Tuesday, March 25, 2014

Haunt Nation Magazine

I had the honor of being featured in Haunt Nation Magazine this month. Did a little Q& A with Gary Berger @ www.hauntnationmag.com
 


Tuesday, January 21, 2014

The Build of Giant Mushrooms

Hi there! Welcome to my first ever build of Giant Mushrooms! I originally wanted to build these for an Alice in Wonderland Event but my budget was cut short at the time. I was determined to get around to them though and managed to fit them into my Haunted Garden Set. This build is 2 Giant Mushrooms in total. The largest one, pictured above, is 9' tall and there is another at 7' tall. These mushrooms are made of wood, chicken wire, cheesecloth, pvc tubing, electrical conduit, Versi-Foam Spray Foam, spandex and paint. I hope you enjoy my tutorial. There is a 4 minute 'Making Of Video' at the end. Thanks for stopping by!

When I originally decided I wanted to build these bad boys, I searched the internet far and wide for a tutorial on how to build such a thing. I found nothing solid with materials and design but Pinterest had some great pics of a few large shrooms that inspired me. So I printed a few pictures out, picked a shroom out of my yard for inspiration and got building. Hopefully this will make its way around the ether so others who desperately want to build giant mushrooms can get some help. I know I needed it and let me tell you, this was no easy task at first. It had a bit of a learning curve as we started building the cap. The hard part was making it strong. That is very important.

The shrooms are 3 major elements. The stem, the cap and the underside gills. Let's start with the stem.
 I'll be very honest with you, I don't really remember the specifics of this design so this whole tutorial won't be very "exact". The top and bottom of the stem was made from 3/4" plywood. I cut them into squares and then rounded the edges. The sizes for everything will vary depending on the size of the shroom you want to build. These were probably 18" in diameter. We used (3) 2x4s inbetween. At first, I had a 1x2 in the center but I don't think it was necessary at all. What IS necessary is using lag screws and washers to connect the 2x4s to the bases. Strength. Is. What. It's. All. About.
The lag screws were roughly 3/8" in diameter and 4-5 inches in length. The washers are very important and should match the diameter of the screws. We used a nut driver to tighten the screws. Make sure you pre-drill your holes.
My husband was all about measuring for the holes, but when I built the second shroom, i eyeballed the whole thing and it worked out perfectly. If you like to be exact, more power to ya.
So what you end up with is a very basic 8' tall stem with a top, bottom and support for chicken wire. Notice the bottom base, which is a piece from one of those electrical rolls. It is VERY heavy and works wonderfully to keep your shroom from falling over. I was lucky enough to have 2 of these on hand, but you probably don't have one lying around, so find something heavy to use as a base to attach this to or your shroom will not stand on its own. I'm sure there is something at Home Depot that could be substituted.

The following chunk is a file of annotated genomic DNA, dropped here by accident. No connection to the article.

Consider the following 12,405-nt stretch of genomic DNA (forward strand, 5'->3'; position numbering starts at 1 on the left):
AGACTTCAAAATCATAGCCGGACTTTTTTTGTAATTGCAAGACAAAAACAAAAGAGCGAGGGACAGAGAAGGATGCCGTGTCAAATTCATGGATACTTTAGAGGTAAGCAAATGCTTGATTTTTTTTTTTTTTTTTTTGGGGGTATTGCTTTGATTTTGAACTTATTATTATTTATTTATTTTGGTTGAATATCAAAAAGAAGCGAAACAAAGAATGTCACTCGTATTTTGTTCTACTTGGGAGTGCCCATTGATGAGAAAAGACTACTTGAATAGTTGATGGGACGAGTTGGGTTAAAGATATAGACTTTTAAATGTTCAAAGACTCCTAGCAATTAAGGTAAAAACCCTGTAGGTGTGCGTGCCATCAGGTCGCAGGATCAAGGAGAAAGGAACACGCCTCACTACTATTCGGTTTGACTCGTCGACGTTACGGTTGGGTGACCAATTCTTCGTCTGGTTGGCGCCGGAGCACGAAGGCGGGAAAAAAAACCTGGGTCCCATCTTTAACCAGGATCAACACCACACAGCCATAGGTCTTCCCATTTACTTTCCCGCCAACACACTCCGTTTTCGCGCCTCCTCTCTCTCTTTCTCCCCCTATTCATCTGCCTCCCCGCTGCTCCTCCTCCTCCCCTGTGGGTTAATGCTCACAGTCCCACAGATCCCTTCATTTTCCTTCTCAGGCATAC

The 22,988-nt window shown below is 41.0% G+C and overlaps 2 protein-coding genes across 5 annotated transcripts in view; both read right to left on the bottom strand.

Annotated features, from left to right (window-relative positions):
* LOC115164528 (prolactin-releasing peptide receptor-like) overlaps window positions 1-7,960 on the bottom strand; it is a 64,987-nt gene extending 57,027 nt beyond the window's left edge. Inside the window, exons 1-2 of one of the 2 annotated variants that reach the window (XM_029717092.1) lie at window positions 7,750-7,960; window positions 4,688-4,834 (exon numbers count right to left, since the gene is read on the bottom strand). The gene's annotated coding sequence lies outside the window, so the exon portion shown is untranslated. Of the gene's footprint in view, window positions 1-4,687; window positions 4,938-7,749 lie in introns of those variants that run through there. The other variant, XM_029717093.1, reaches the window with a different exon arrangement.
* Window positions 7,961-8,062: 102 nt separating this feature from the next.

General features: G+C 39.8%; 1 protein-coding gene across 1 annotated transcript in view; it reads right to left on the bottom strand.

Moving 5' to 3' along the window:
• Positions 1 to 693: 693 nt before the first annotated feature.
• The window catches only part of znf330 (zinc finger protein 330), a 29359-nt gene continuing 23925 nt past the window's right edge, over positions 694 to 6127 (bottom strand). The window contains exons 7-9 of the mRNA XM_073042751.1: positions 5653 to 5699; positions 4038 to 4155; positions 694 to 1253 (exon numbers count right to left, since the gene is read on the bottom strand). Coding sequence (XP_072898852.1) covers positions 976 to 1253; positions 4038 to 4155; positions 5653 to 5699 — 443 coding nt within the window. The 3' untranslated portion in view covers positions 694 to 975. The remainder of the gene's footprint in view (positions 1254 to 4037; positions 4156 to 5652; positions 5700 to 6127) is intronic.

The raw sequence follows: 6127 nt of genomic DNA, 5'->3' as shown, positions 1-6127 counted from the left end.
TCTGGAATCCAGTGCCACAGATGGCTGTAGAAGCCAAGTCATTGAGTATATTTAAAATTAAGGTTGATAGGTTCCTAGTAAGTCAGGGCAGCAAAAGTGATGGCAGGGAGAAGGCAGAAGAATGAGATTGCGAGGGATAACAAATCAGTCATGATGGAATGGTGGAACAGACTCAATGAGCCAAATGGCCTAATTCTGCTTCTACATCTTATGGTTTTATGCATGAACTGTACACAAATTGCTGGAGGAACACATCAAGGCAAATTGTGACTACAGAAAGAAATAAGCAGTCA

Ok time to bust out the chicken wire and steel snips.
Those 2 items are super important. You can find chicken wire in the gardening section of Home Depot or Lowe's. 
I wrapped the wire around the bottom of the stem and used a staple gun to attach it to the wooden beams. Then I wrapped more until I reached the top. I left a small opening at the top in case i wanted to run electrical. Ok moving on to the cap for now.

The cap took us several tries before we got it right. I won't bother you with how to not do it. But once again, it is about strength. This thing needs to be sturdy when moving and transporting, especially once the foam goes on so it doesn't rip off the skeleton. The cap skeleton consists of the following:

The conduit is found in the electrical section of Lowe's or Home Depot and comes in 10' sections. You can get it in different diameters. We used 3/4". I think. What is so great about the stuff though, is that it bends. Oh yes. It bends. The poly Flex tube is found in the pvc plumbing part of the store. We used that for the outer edge of the cap.  The 4x4 lumber is in the decking section of the lumber dept. 
Ok first order of business is to create the stem of the cap itself. This was done using leftover plywood and that 4x4. We cut this piece into a 1 foot section. Use lag screws and a washer to attach the two. Ignore the sides we built around the egde. That is not necessary. The tricky part was figuring out where to pre-drill holes for the conduit to go through. 
I really don't have any specs for this. As you can see above, we used a very large drill bit for the (4) pieces of conduit to go through. You just need to space them enough so they don't hit one another. Got it? Good.